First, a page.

Bianca Cork, Printmaking Technician in The Falmouth School of Art, was recently supported by the School to attend the 2014 Print Week in New York, where her work had been selected for the exhibition Somewhere and Nowhere at the International Print Center…
The IFPDA Print Fair
I was recently given the opportunity of attending and exhibiting at the 2014 Print Week in New York. During Print Week, galleries around the city host lectures, exhibitions and openings focused on printmaking and its vitality as an artistic practice.
One of the highlights of the week was the International Fine Print Dealers Association (IFPDA) Print Fair, which featured around 90 exhibitors presenting fine art prints. The show was hosted at The Park Avenue Armory – part palace, part industrial shed – a breathtaking venue in which to view comprehensive and dynamic print works both past and present.
(c) Bianca Cork, Graving Docks, 2014. 68 x 95cm. Original print in a series of 4. Monotype, relief print, screen print.
The Autumn Exhibition at The International Print Center New York (IPCNY) opened during the week of my visit. The exhibition consisted of fifty projects by different artists, selected from over 4,000 prints.
The aim of the show was to promote the greater appreciation and comprehension of fine art print. The work I exhibited within the IPCNY was entitled Graving Docks. It is a study of Falmouth dockyards, combining a range of printmaking processes including mono-type, relief printing from heavily etched steel plates and screen-printing from hand drawn positives.
Whilst in new York, I viewed the collections of many galleries and attended relevant private views; and as well as IFPDA and IPCNY, visited The Met, Guggenheim, MOMA, Pace Prints, The Old Print Shop, New York Public Library, Wave Hill and Paula Cooper Gallery. I engaged with artists, collectors and curators and saw other printmaking studios, which were insightful and gave me a good feel for what is relevant and popular within contemporary printmaking.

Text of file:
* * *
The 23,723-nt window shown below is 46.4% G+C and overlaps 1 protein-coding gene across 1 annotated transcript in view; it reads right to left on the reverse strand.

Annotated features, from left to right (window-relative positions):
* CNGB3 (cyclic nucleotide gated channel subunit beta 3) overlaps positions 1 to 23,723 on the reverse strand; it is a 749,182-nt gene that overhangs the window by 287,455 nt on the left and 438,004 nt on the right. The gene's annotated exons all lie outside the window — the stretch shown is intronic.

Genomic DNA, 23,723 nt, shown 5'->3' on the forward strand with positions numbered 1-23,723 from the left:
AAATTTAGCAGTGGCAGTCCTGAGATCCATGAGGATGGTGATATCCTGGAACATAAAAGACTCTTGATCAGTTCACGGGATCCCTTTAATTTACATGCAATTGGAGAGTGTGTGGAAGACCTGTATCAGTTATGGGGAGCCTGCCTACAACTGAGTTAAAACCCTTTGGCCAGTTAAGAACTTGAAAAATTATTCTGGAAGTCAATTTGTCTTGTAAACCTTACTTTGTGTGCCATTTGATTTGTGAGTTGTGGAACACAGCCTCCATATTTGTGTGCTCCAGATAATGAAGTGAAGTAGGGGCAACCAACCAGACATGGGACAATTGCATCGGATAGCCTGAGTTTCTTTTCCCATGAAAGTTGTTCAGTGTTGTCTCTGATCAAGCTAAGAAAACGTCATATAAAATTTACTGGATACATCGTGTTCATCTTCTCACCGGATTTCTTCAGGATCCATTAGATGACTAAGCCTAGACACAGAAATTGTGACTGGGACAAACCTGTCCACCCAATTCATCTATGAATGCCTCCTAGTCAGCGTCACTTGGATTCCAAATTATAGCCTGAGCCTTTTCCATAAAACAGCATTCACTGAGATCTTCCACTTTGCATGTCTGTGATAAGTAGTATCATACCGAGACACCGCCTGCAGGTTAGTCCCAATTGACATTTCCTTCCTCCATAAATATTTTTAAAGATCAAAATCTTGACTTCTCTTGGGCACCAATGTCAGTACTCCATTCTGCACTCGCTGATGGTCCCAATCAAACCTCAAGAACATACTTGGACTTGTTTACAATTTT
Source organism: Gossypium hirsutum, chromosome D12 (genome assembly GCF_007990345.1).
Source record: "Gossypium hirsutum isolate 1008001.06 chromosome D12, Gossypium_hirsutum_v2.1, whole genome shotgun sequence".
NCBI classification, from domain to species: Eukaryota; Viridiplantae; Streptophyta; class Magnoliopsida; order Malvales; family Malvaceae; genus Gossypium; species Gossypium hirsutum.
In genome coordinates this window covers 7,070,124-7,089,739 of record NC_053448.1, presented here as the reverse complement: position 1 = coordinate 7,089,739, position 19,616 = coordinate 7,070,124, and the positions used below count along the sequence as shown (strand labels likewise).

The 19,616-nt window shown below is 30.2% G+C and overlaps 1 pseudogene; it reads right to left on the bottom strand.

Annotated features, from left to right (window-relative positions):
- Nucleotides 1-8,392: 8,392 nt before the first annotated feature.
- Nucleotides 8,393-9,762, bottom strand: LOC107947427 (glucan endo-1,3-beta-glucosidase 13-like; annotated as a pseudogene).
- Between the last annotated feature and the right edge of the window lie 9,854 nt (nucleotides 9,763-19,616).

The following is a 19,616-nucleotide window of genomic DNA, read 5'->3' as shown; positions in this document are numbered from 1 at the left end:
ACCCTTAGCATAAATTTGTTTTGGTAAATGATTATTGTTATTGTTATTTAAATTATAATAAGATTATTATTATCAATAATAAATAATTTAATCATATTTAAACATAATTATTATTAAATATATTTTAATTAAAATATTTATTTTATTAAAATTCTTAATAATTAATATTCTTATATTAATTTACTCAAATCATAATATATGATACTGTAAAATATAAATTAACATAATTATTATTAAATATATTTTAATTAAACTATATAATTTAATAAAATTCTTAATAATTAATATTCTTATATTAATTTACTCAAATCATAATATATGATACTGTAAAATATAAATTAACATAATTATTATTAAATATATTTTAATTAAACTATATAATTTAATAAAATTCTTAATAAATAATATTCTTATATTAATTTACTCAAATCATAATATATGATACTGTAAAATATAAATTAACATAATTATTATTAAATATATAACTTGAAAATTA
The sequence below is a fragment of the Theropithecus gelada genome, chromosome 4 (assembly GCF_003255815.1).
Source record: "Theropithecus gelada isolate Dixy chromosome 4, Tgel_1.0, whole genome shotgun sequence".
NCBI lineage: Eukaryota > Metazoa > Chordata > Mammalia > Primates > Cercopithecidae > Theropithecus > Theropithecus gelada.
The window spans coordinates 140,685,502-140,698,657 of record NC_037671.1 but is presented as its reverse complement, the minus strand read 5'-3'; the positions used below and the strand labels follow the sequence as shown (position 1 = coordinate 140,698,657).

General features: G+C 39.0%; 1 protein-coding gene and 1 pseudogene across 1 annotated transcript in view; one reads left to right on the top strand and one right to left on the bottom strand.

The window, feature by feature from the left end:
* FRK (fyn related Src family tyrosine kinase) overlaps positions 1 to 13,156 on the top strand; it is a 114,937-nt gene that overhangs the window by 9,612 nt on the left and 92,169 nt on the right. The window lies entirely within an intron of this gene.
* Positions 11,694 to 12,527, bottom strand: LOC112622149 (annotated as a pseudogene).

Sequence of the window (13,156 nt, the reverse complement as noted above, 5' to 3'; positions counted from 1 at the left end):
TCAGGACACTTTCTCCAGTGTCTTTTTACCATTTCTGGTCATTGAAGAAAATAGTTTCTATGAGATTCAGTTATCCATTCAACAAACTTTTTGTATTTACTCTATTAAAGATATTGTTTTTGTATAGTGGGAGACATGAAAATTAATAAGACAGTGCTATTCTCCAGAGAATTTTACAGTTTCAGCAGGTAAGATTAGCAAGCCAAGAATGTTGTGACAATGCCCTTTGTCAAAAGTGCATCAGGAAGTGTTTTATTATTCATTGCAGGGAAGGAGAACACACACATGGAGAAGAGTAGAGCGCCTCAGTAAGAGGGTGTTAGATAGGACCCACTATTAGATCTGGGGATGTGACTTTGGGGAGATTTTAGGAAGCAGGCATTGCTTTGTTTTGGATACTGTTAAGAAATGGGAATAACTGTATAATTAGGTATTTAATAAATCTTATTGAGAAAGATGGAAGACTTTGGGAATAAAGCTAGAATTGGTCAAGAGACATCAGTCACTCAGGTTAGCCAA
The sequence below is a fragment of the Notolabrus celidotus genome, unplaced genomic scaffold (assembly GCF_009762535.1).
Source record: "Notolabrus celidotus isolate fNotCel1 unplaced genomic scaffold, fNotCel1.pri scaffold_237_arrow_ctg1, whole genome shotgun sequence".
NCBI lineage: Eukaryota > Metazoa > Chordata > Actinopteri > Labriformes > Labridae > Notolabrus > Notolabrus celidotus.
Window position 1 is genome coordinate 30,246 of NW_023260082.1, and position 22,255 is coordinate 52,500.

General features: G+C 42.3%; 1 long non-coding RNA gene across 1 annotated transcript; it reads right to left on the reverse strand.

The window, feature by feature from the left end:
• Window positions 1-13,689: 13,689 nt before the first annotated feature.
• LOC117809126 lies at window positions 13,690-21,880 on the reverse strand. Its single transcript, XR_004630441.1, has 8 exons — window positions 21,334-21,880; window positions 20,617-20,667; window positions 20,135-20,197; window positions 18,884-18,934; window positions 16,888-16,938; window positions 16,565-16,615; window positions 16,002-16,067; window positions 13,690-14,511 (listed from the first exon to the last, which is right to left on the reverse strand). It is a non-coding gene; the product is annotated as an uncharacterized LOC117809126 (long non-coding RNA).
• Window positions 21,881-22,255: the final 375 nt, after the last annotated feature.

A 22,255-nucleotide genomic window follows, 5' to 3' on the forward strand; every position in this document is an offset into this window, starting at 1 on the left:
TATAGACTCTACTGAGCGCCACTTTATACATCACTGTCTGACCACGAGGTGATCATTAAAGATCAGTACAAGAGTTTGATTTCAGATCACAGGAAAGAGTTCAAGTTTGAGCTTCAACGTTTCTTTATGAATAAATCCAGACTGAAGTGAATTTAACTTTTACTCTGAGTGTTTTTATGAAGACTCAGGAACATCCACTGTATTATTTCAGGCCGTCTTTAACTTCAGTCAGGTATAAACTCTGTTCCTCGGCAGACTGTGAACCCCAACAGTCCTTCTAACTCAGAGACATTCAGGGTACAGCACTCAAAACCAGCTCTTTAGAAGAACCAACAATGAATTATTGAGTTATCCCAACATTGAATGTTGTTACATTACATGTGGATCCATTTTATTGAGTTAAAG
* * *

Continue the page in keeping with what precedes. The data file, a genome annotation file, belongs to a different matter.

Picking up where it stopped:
I saw the printmaking process used in conjunction with new technologies, processes both traditional and non-traditional merging. This is an exciting way of working and I aim to encourage others to approach their printmaking experimentally. Printmaking doesn’t have to be limited to a 2D surface; my trip showed me prints exhibited within any number of surfaces, including paintings and sculptures.
Now that I have returned to Falmouth, I am looking forward to collating and imparting all that I have seen and learnt.
Before joining The Falmouth School of Art staff as Printmaking Technician, Bianca studied at Glasgow School of Art and The University of Brighton, and completed her MA in Fine Art Contemporary Practice at Falmouth in 2012.